1. ## Geometric Vectors

In the diagram below, $\displaystyle \bigtriangleup ABC$ is equilateral and $\displaystyle D, E, F$ are the midpoints of its sides. Express each sum as a single vector.

If some of my answers are wrong, can you please thoroughly explain to tell me how to fix it, like where do you move the vectors in a diagram and why? (I'm struggling a bit with my homework right now. . .and I have no one to help me. . .)

a) $\displaystyle {\overrightarrow {AF} } + {\overrightarrow {DB} } = {\overrightarrow {DF} }$

b) $\displaystyle {\overrightarrow {DE} } + {\overrightarrow {DB} } = {\overrightarrow {AE} }$

c) $\displaystyle {\overrightarrow {FA} } + {\overrightarrow {EB} } = {\overrightarrow {DB} }$

d) $\displaystyle {\overrightarrow {DA} } + {\overrightarrow {EC} } = {\overrightarrow {FC} }$

e) $\displaystyle {\overrightarrow {AF} } + {\overrightarrow {DE} } = {\overrightarrow {AC} }$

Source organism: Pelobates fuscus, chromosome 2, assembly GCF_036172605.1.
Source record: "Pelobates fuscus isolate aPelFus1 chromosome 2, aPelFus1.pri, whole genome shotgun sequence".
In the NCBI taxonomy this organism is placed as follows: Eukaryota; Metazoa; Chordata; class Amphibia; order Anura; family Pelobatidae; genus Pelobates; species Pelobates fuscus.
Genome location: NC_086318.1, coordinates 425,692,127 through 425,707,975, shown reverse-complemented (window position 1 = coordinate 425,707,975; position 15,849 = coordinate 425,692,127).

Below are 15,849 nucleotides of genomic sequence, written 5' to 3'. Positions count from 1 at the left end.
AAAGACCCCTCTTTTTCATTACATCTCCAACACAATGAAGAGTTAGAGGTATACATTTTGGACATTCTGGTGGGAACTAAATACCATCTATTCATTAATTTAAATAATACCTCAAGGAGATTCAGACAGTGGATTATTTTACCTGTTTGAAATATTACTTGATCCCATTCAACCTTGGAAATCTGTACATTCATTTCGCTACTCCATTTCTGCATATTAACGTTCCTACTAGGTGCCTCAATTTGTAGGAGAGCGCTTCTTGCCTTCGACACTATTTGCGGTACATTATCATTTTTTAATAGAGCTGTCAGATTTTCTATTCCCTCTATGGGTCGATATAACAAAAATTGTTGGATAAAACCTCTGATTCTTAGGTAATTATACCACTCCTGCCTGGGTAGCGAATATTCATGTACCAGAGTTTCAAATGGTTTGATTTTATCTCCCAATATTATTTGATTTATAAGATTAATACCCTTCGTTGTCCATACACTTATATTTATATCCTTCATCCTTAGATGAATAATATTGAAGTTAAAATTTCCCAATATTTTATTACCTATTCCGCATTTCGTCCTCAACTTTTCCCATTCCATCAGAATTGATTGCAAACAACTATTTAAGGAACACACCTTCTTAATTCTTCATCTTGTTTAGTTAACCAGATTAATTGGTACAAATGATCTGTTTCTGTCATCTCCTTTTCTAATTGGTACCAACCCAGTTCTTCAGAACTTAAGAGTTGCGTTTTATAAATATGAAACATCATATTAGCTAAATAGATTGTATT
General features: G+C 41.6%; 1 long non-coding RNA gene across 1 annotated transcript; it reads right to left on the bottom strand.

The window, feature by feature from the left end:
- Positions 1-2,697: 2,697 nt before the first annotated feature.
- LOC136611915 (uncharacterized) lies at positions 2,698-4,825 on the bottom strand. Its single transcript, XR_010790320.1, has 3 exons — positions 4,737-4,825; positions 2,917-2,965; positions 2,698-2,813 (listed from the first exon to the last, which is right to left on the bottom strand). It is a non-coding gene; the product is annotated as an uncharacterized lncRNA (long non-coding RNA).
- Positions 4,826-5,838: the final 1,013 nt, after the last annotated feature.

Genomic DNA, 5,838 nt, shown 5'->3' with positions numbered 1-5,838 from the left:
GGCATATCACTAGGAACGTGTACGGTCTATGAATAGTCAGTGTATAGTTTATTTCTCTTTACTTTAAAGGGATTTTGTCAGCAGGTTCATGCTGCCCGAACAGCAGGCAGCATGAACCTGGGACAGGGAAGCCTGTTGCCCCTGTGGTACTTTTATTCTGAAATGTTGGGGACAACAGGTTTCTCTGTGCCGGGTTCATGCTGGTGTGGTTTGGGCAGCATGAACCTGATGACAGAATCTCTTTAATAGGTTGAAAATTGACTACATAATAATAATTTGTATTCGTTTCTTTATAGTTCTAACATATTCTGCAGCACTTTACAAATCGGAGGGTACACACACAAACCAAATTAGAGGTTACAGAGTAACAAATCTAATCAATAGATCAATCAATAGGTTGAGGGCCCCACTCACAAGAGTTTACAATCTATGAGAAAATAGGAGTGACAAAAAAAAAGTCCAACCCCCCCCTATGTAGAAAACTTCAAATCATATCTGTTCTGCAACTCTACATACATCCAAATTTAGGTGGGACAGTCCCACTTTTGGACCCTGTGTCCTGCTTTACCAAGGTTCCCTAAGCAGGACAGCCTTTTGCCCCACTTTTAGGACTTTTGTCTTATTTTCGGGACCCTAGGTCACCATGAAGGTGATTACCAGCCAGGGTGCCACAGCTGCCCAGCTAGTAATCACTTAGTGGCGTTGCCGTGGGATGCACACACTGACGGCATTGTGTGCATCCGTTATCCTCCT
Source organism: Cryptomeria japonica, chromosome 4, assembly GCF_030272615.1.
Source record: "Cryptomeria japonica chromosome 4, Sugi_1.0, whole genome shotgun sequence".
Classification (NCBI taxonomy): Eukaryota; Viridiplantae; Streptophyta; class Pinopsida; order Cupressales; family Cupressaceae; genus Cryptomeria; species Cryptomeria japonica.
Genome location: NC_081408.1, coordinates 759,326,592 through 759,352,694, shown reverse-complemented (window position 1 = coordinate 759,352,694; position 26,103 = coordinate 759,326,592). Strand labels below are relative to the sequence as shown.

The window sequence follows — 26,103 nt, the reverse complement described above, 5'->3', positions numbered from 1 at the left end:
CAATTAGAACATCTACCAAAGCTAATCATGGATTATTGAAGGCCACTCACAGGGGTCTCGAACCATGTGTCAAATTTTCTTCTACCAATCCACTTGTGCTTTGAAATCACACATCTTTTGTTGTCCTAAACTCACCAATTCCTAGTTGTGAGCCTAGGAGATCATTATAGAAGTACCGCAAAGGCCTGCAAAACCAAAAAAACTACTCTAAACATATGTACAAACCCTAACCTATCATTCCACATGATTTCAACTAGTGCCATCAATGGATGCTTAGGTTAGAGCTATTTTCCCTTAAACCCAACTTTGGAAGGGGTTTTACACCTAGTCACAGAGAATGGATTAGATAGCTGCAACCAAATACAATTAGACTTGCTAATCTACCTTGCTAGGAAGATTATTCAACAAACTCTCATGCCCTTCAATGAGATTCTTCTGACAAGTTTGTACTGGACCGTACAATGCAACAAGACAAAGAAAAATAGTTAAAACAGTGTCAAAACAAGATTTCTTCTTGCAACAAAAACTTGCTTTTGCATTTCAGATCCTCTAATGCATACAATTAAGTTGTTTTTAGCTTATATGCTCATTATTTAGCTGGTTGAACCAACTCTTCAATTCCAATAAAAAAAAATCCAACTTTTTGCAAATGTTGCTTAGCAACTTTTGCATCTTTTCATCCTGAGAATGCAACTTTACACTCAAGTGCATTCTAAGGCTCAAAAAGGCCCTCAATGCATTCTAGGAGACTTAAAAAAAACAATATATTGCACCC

f) $\displaystyle {\overrightarrow {EC} } + {\overrightarrow {FD} } = {\overrightarrow {0} }$

$\displaystyle \overrightarrow {FE} = \overrightarrow {DB} \quad \Rightarrow \quad \overrightarrow {AF} + \overrightarrow {DB} = \overrightarrow {AE}$

3. Originally Posted by Plato
$\displaystyle \overrightarrow {FE} = \overrightarrow {DB} \quad \Rightarrow \quad \overrightarrow {AF} + \overrightarrow {DB} = \overrightarrow {AE}$

That's not really a review. . .I have no idea what you did except that you moved one of the vectors, which I did the same thing for that question, but just in a different spot. . .

4. Originally Posted by Macleef
In the diagram below, $\displaystyle \bigtriangleup ABC$ is equilateral and $\displaystyle D, E, F$ are the midpoints of its sides. Express each sum as a single vector.

If some of my answers are wrong, can you please thoroughly explain to tell me how to fix it, like where do you move the vectors in a diagram and why? (I'm struggling a bit with my homework right now. . .and I have no one to help me. . .)